Welcome to the Cisco Networking Professionals Ask the Expert conversation. Service Provider and Enterprise network engineers are facing one of the major challenges since the inception of the Internet; the transition to IPv6. Several tools and techniques are available today to ease this major undertaking. This ask the expert session with Harold Ritter focuses on some of the tunneling techniques such as static tunnels, 6to4, isatap, 6rd and some of the translation mechanisms such as nat444, nat64, dual stack lite that will help network engineers reach their objective of making IPv6 ubiquitous. Harold Ritter is a technical leader with the Cisco Advanced Services Central Engineering team. He is responsible for helping Cisco top-tier Service Provider customers to design, implement and troubleshoot routing protocols and multicast, for both IPv4 and IPv6, and MPLS solutions in their environment. He is a regular contributor to CiscoLive. He has been a network engineer for more than 14 years. Harold is a CCIE (#4168) for Routing & Switching and Service Provider.
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Pls could you explain the IOS (software) feature
"IPv6 data link: VLANs using IEEE 802.1Q encapsulation",
which is formally not a part of the Catalyst IOS IP BASE set.
a) ASA <== 802.Q ==> Catalyst Layer-2-only <== 802.Q ==> ISR 15.M/T
b) ASA <== 802.Q ==> Catalyst Layer-2-only <== access ==> any servers
No problems exist with the case b) - ND is working very well in both directions.
In a) the ND (ipv6 neighborhoods) are not completed for global unicast addresses.
LL-addresses are reachable (e.g. by ping). the ASA is the default gateway for
ISR subinterfaces. So we are able to ping the unicast address ASA from ISR; just
thereafter, the ASA has the ISR addresses and transit traffic to the outside...
I assume we run into an issue with the "feature". We'd like to
stay with IP Base; nevertheless we have tested IP Services too
For "802.Q-Multi-Hop" the current workaround is entering of static neighbors
on ASA 8.3(2)-x.
MLD snooping is Disabled on Catalyst
in response to tarhan_a:
This should not be an issue in either one of the above scenarios. I also suspect that you are hitting and issue with the specific level of code you are using. May I suggest that you work with TAC to narrow down on the specific issue you are hitting.
in response to steve_vanburen:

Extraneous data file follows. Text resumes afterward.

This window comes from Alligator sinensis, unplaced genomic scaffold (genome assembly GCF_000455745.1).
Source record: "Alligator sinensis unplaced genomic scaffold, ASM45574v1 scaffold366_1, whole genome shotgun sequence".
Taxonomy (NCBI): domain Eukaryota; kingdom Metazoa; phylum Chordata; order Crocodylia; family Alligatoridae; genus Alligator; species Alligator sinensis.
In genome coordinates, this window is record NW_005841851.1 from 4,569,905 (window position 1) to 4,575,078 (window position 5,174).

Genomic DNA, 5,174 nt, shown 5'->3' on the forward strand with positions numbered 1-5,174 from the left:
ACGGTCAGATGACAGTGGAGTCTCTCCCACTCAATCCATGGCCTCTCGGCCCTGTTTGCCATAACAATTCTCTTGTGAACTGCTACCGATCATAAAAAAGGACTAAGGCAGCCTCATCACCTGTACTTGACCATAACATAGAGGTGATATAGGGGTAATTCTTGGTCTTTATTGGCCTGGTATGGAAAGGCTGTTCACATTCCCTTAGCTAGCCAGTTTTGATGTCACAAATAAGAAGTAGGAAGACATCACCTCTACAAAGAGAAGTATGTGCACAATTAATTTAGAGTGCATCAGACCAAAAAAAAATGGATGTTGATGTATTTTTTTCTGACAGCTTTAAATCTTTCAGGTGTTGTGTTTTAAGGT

There is definitely a lot of activities currently in the SP field surronding IPv6. All SP customers I work with or come across these days have either already deployed IPv6 or have concrete plans to do so in the very near future. The ways in which they deploy are very different from one SP customer to another. Some have decided to bite the bullit and to deploy IPv6 in dual stack mode throughtout their core infrastructures. Some use thei existing MPLS core to simply tunnel IPv6 through their core. Some go with a mix and match of dual stack and tunneling techniques. Let me know if you need more information.
I have an AP 1131 AG and it is in H-Reap mode; for right now both radio 802.11a and 802.11b/g are disable, when I try to make it enable it give me error in WCS "Error Common-1: Some unexpected internal error has occurred. If the problem persist report to the Tech Support. And the second error
" Error : SNMP operation to Device Failed; Attempted to set conflicting attribute value.
I will appreciate your help.
Not sure how this question ties to the curent topic. It would be better answered in the WIFI forum.
6RD is indeed available on some platforms. Mainly on the ASR1k and on the Carrier Grade Service Engine (AKA CGSE). The CGSE is a service blade that inserts in a CRS-1 (or CRS-3) to provide a variety of services among which 6RD and NAT44. The CGSE is used to implement all the services normally available in the context of a Large Scale Nat (LSN) device. It is also planned for IOS.
Recently i revived your forum about the Topic - IPV6 MIGIRATION TOOLs. Am actually looking for the roadmap to migigration only, so can you guide me on this to proceed further.